The big four banks have all now reported, with the group lifting its combined earnings 7% to a total of $28.5 billion for 2021-22.
While the average net interest margin (NIM) continued to dip for the full year, NAB, ANZ and Westpac all saw second half improvements with the promise of more to come. CBA, which releases its first quarter update next week, only reported to June 30 – too close to the start of the Reserve Bank’s interest rate rises, which have so far totalled 2.75% and come mostly after July 1.
The average NIM for the big four for their full years fell 11 points to 1.67% but the fall was softened by rising rates in the six months to September.
In analysis of the Big Four’s results, accounting services group EY said “rapid increases in the cash rate since May supported loan revenues and margins in the second half for most of the banks, as they actively managed mortgage and deposit pricing.”
Asset quality remained strong, with loan losses at low levels as well as a net write back from previous loan set asides of $130 million (meaning the releases from their provisions exceeded smaller impairment set asides in the year). That was down $680 million from 2020-21.
Return on equity (ROE) continued to trend upwards, reflecting earnings improvements. ROE was up 65 points at 10.6%.
And while the banks and their executive teams all talked the talk about inflation, cost pressures, high cost of living, the financial stresses on customers, rising interest rates, falling house prices, the impact of global change, floods and La Nina and the chances of a recession and global events, none went full bore and set aside huge amounts to cover a looming crisis, as they all did in the early days of the pandemic in 2020.
Accounting rules require banks to set aside more money if they see financial pressures for themselves and their customers rising in the next period (half or full year) and it is striking that no bank – major or smaller – has done that this year.
Given all the doom and gloom talk you’d be entitled to ask whether that is prudent, or an accurate reading of the outlook for the economy, growth and their profits over the next six to 12 months.
EY did however point out in its commentary that the outlook is not pristine, economically, financially or systemically.
“…significant and interconnected global threats are challenging economies around the world and the list of countries that are slowing or likely to recess is growing.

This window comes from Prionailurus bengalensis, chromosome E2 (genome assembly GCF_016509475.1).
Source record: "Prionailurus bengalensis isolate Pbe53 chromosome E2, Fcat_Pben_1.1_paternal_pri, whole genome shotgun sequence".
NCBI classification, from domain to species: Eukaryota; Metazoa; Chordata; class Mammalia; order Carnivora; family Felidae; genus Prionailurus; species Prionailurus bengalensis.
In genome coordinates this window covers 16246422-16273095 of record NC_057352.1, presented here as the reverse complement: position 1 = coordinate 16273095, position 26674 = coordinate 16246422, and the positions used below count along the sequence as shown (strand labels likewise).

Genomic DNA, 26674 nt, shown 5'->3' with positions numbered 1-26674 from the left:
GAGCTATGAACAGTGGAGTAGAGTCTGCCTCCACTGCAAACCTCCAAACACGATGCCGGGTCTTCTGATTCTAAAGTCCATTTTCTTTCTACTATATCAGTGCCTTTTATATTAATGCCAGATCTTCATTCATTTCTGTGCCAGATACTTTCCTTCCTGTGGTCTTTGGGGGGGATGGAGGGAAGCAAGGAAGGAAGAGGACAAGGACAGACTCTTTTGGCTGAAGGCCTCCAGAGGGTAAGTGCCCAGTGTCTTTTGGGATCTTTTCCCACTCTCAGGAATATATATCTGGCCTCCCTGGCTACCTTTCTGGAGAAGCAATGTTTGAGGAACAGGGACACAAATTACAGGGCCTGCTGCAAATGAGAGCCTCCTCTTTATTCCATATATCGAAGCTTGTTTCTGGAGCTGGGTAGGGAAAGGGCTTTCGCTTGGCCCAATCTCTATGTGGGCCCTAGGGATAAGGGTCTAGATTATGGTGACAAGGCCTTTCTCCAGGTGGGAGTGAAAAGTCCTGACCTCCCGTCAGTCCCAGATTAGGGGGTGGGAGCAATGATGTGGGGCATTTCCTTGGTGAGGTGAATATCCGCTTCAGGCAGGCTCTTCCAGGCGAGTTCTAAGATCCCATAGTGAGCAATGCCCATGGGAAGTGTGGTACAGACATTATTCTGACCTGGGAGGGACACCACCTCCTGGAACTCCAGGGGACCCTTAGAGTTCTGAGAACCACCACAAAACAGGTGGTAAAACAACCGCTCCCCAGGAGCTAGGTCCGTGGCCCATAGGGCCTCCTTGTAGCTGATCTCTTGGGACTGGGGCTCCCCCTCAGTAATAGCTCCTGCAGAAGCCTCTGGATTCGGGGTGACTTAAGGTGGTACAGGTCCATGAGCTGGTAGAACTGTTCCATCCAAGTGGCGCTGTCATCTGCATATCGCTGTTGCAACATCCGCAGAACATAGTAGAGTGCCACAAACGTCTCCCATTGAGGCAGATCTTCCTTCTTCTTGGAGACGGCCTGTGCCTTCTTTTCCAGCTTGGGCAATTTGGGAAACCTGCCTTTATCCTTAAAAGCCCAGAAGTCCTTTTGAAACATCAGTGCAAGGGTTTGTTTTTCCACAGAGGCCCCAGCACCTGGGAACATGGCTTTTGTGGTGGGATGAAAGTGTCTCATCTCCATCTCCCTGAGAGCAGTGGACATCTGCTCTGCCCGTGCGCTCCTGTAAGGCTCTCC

“Rising and broadening inflation is prompting monetary policy tightening in many economies at the same time as tight energy supplies disrupt normal production and consumption. The Australian economy is not immune.
“As well as being impacted by slower growth across its trade partners’ economies, inflation is surprising on the upside and new supply side challenges are emerging, including floods, building on the factors already impacting the economy’s potential.
“Against this uncertain economic backdrop, the banks have reviewed potential future loan losses and revised forward-looking adjustments for ongoing risks, including inflationary pressures, rising interest rates, supply chain disruptions and labour market challenges.
“Sustainability also remains firmly on the banks’ agenda, as governments, regulators and investors look to banks to drive decarbonisation and wider sustainability initiatives. At the same time, the banks must manage the financial and operational risks associated with climate change.”
Costs remain a big concern – the NAB warned of higher costs in its third quarter update in August, which included provisions of $60 million to $100 million to address the regulatory concerns about its anti-money laundering regime.
It indicated that it expects cost growth in the 2022 financial year to be 3% to 4%, up from its May forecast of 2% to 3 %.
Westpac also warned of rising costs in its final result on Monday and lifted its 2024 cost cut target $8.6 billion from the original $8 billion in a quite acknowledgement that its cost pressures are rising and it will have to do more to hold the confidence of investors.
EY also pointed out that the bank will face a slowing in demand for the major profit earner – home loans as credit growth slows (the home loan approvals figures from the Australian Bureau of Statistics and the Reserve Bank’s housing credit data confirm the slow down).
“Demand for both residential mortgage and business credit remains elevated, but residential mortgage growth is slowing,” EY pointed out.
“Total housing credit grew 7.3% over the 12 months to September but has been slipping from its recent high of 7.9% earlier in the year as both owner occupier and investor lending slows.
“Business credit has continued to grow strongly amid robust and resilient business conditions, increasing by 14.7% over the 12 months to September. However, business confidence is softening.
“Housing credit availability is expected to be more constrained over FY23 on the back of anticipated further rate increases and tightened loan serviceability hurdles for borrowers.
“This will place further downward pressure on national house prices, which have fallen 6.5% across capital cities following a 25.5% rise through the upswing.
“The housing slowdown is a major concern, as residential mortgages account for the majority of lending revenue. Home loans are therefore a key battleground,” EY forecast.
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